Finding My Brand Elements

Blog Cover with Glory Burford iconographic logo

Last Fall for my integrated marketing communications course at WWU, I started developing my personal professional brand, complete with a creative strategy and a professional website. Read this blog to learn more about my process of finding my brand elements! 

Post created by Glory Burford
Applied IMC (Winter 2023)

How I Created My Explainer Video 

Last Fall for my integrated marketing communications course at Western Washington University, I started developing my personal professional brand, complete with a creative brief, brand elements, and this website! One of the very first things I worked on was my brand elements, as I was excited to find an aesthetic identity for my brand! 

Brand Colors 

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Figuring out the colors that I wanted associated with my brand was tricky. Why? Because I like a lot of colors! But the idea wasn’t to make my brand colors my favorite colors, but to make them colors that fit with who I am and what feeling I want conveyed. 

I began by asking my fellow classmates and friends what colors came to mind when they thought about me (making it clear I did not just mean what colors I wore often). The colors most commonly said were green, orange, and pink. I then used trusty Google to see what these colors symbolized to make sure they aligned with my values: 

  • Green: New beginnings, freshness, growth, and balance 

  • Orange: Youth, optimism, and enthusiasm 

  • Pink: Love, compassion, and playfulness 

Once I saw the symbolism associated with these colors, I knew I wanted to use them. Pink even symbolizes compassion, which is part of my brand tagline: Passion + Compassion. 

I played around with the colors a bit to adjust them to my liking and have them complement each other better; I combined orange and pink into a more coral/salmon color and decreased saturation a bit to be easier on the eyes. The last two colors in my color palette are my body text color and a background color used on my website and logo. 


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To create my logo, I started by looking at the different templates on Canva to gain inspiration. I knew that I wanted include my tagline in my main logo and feature my initials in my icon logo. 

After getting a feel for what kind of logo I liked, I used Canva to make necessary adjustments to colors, fonts (sans serif, always), and spacing so that my tagline could display correctly under my name. I also decided to add a little flair to my icon logo by putting a sneaky pineapple behind my initials: Have you spotted it?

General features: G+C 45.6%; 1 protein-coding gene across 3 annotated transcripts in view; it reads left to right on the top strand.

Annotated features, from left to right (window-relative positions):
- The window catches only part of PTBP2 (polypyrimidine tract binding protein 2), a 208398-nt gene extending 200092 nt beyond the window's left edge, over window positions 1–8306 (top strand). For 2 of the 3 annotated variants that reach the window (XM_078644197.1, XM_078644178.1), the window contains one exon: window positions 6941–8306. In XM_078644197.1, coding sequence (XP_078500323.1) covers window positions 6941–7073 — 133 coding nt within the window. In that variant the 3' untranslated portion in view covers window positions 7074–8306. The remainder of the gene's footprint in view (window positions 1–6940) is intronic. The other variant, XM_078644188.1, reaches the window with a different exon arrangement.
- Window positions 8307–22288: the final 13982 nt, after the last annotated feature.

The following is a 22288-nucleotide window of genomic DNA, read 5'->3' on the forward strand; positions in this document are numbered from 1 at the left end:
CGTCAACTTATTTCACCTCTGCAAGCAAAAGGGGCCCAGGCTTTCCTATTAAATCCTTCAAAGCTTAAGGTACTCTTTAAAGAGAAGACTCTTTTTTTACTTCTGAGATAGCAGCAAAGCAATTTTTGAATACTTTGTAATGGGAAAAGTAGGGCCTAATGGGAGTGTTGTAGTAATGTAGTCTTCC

However, creating brand elements is a gradual process, and creativity is never finished; I am hoping to design an updated logo in the near future, so stay tuned! 


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Deciding on brand fonts was a process with many unexpected twists and turns. I created my creative strategy document on Canva, so the fonts I decided on were from Canva’s vast font library. My header font was a wide and bold version of my body font, for ease of readability. 

However, once it came time to translate my creative strategy into this professional website, I quickly realized my error: WordPress has a much more limited font library than Canva, and the font I had chosen was obviously not included. Because of this, I had to select a WordPress font that was the closest match to the one I had on my creative strategy. I also realized that the font on my website was not available on Canva either! All this to say, learn from my mistake and remember to consider font availability on different platforms. 

Tone and Brand Associations 

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My brand tone is friendly, warm, and laid-back. I decided on this tone by thinking about how I naturally carry myself and how I want my brand to be perceived. I have always highly valued warmth and welcoming in the people I meet, I feel that it makes it much easier to approach someone and feel comfortable in their presence. This is why I wanted my brand (and me, by extension) to feel approachable above all else. 

In order to achieve this tone with my brand associations, I thought about what looks, scents, sounds, tastes, and tactile feelings elicited that warm emotional connection. I once again asked classmates and friends what they associated me with in each of the 5 senses. Once I got past all the joke responses (unfortunately my 5 sense associations cannot be just pineapple), I combined them with my own senses that I connect with feelings of warmth and comfort. 

There are elements of nature I find vey comforting, such as soft grass and the sound of birds tweeting and light sprinkling. Warm blankets, worn flannel, and the smell and taste of cinnamon and vanilla remind me of waking up relaxed at home. With my brand associations put together, all that was left was to make mood boards, collages that represent an idea or feeling, for each of the 5 senses. This part was probably my favorite task to work on, as I got to incorporate everything that came before into the images I chose, keeping in mind my brand colors so that everything looked consistent. 

You’ve reached the end of this blog post! I hope reading about my thought processes helps you to find your own cohesive, unique-to-you brand elements with fewer roadblocks; remember that whatever you decide on should be integrated across all your brand communications and platforms!